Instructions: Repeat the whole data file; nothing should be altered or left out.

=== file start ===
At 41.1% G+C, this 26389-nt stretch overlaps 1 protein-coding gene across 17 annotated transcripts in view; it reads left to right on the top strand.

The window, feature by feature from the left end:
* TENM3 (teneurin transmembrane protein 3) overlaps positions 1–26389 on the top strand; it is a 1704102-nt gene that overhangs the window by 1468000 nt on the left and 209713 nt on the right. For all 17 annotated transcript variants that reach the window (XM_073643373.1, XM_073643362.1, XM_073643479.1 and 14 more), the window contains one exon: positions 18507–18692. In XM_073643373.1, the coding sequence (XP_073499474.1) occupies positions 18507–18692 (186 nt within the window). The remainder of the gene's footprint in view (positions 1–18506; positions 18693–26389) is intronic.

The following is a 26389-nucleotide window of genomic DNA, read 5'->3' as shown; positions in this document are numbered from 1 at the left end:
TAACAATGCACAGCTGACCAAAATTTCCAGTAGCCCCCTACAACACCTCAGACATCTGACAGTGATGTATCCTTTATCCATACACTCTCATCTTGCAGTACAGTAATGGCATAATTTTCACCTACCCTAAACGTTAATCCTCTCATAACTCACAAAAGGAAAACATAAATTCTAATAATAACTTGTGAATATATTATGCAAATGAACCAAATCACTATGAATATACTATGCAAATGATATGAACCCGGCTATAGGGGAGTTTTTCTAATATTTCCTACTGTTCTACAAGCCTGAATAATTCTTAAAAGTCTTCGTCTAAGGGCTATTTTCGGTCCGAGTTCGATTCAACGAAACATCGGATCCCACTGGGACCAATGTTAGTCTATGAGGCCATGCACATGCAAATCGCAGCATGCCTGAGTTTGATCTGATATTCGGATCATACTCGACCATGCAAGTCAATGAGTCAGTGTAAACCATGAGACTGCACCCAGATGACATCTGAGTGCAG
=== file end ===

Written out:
At 41.1% G+C, this 26389-nt stretch overlaps 1 protein-coding gene across 17 annotated transcripts in view; it reads left to right on the top strand.

The window, feature by feature from the left end:
* TENM3 (teneurin transmembrane protein 3) overlaps positions 1–26389 on the top strand; it is a 1704102-nt gene that overhangs the window by 1468000 nt on the left and 209713 nt on the right. For all 17 annotated transcript variants that reach the window (XM_073643373.1, XM_073643362.1, XM_073643479.1 and 14 more), the window contains one exon: positions 18507–18692. In XM_073643373.1, the coding sequence (XP_073499474.1) occupies positions 18507–18692 (186 nt within the window). The remainder of the gene's footprint in view (positions 1–18506; positions 18693–26389) is intronic.

The following is a 26389-nucleotide window of genomic DNA, read 5'->3' as shown; positions in this document are numbered from 1 at the left end:
TAACAATGCACAGCTGACCAAAATTTCCAGTAGCCCCCTACAACACCTCAGACATCTGACAGTGATGTATCCTTTATCCATACACTCTCATCTTGCAGTACAGTAATGGCATAATTTTCACCTACCCTAAACGTTAATCCTCTCATAACTCACAAAAGGAAAACATAAATTCTAATAATAACTTGTGAATATATTATGCAAATGAACCAAATCACTATGAATATACTATGCAAATGATATGAACCCGGCTATAGGGGAGTTTTTCTAATATTTCCTACTGTTCTACAAGCCTGAATAATTCTTAAAAGTCTTCGTCTAAGGGCTATTTTCGGTCCGAGTTCGATTCAACGAAACATCGGATCCCACTGGGACCAATGTTAGTCTATGAGGCCATGCACATGCAAATCGCAGCATGCCTGAGTTTGATCTGATATTCGGATCATACTCGACCATGCAAGTCAATGAGTCAGTGTAAACCATGAGACTGCACCCAGATGACATCTGAGTGCAG